Published October 19th, 2016
Debora Allen, Gail Murray Square Off in District 1 BART Race
By Nick Marnell
A large portion of Lamorinda resides in District 3 of the Bay Area Rapid Transit system, with only a sliver of Lafayette included in District 1. But within that sliver lies the Lafayette BART station. The two candidates for the District 1 board seat explain what they will do for the system's Lafayette customers.

"The Lafayette BART station will see a transformation next year with contracts for two projects now being finalized," said incumbent Gail Murray, who outlined her accomplishments. The parking lots will be repaved, new shade trees will be planted in the larger lot and along an improved sidewalk, and access will be reconfigured to better improve routing for all vehicles. Solar panels will be installed in more than 400 spaces in the northeast parking lot, Murray said, providing shaded parking and saving energy.

One of the first projects Murray promoted when she was first elected to the BART board was construction of the ramp that connects the south entrance to the Lafayette station with downtown Lafayette. "At that time, people with mobility challenges had to travel out of their way from downtown along Mt. Diablo Boulevard to Happy Valley Road to the north entrance to BART, roughly twice the distance they now do," Murray said.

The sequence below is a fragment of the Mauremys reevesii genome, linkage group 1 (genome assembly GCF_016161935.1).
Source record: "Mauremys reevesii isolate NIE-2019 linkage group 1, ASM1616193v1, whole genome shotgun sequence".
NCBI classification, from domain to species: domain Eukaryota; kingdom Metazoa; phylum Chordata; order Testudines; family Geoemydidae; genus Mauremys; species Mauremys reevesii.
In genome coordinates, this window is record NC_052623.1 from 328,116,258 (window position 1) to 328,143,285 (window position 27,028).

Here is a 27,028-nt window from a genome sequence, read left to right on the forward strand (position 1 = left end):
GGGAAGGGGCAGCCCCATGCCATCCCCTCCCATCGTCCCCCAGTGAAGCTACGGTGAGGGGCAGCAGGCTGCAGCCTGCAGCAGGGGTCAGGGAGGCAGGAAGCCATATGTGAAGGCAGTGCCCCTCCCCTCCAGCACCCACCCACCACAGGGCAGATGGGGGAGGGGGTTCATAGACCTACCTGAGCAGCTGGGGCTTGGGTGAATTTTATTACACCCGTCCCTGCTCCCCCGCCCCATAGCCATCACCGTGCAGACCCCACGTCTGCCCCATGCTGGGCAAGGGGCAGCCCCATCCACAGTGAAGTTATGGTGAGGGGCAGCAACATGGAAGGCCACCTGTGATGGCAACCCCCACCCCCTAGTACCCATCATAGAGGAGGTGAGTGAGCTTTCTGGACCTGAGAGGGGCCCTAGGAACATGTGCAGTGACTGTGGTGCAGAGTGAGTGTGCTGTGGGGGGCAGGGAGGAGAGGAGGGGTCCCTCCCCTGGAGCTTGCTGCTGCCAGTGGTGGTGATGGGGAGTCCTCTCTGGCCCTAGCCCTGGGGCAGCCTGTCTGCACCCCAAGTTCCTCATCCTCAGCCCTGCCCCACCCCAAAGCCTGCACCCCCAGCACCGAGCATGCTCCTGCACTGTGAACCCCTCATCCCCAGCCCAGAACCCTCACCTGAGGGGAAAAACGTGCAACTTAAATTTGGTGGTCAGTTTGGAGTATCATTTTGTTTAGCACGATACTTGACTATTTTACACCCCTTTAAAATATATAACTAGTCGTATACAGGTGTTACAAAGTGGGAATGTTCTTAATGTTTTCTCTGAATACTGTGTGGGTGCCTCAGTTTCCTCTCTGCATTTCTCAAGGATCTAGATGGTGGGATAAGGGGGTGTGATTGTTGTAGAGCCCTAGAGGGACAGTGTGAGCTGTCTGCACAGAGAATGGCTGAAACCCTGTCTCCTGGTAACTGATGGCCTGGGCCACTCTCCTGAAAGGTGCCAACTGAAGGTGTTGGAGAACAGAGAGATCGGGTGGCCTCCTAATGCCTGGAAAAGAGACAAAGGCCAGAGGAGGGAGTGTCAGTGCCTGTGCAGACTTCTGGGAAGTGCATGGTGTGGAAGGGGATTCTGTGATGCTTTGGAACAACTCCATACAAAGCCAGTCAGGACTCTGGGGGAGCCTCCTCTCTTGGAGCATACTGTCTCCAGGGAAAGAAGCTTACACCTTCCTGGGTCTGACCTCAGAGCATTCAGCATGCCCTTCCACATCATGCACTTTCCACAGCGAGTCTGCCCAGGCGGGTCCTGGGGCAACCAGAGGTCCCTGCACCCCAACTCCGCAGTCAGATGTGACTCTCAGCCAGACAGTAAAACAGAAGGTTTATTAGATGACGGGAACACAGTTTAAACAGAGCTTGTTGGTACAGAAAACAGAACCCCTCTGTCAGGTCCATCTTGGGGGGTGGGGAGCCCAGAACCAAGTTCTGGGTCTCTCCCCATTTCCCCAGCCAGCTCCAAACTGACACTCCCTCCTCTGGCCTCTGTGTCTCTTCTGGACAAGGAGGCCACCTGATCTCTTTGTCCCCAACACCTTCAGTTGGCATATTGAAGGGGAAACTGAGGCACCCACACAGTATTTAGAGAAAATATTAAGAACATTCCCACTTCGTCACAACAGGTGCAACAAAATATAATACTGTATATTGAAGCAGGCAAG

New train cars will be soon arriving to the Pittsburg-Bay Point line, Murray said. The cars will be put into service next spring.

Debora Allen, a director with the Contra Costa County Employees' Retirement Association, made her case as the challenger.

"The poor condition of our stations, the filthy trains and escalators that continually break down and lack of adequate public safety protection are a direct result of many years of financial mismanagement of the BART agency by its board of directors," said Allen, who referenced a projected $477 million deficit in the district operating budget over the next 10 years.

She stressed her experience in financial management and as a business owner to bring the discipline and expertise needed to demand fiscal accountability of the BART management, "something my opponent has failed to do over her last 12 years in office," Allen said. "I will make the tough decisions, independent of the construction and employee unions' influence. Once the financial picture improves, the satisfaction of riders with the experience on BART will improve."

Allen listed public safety, increased parking and equipment maintenance among her top priorities for improvement as District 1 director.

BART directors earn $1,525 per month and enjoy free transportation on the system.

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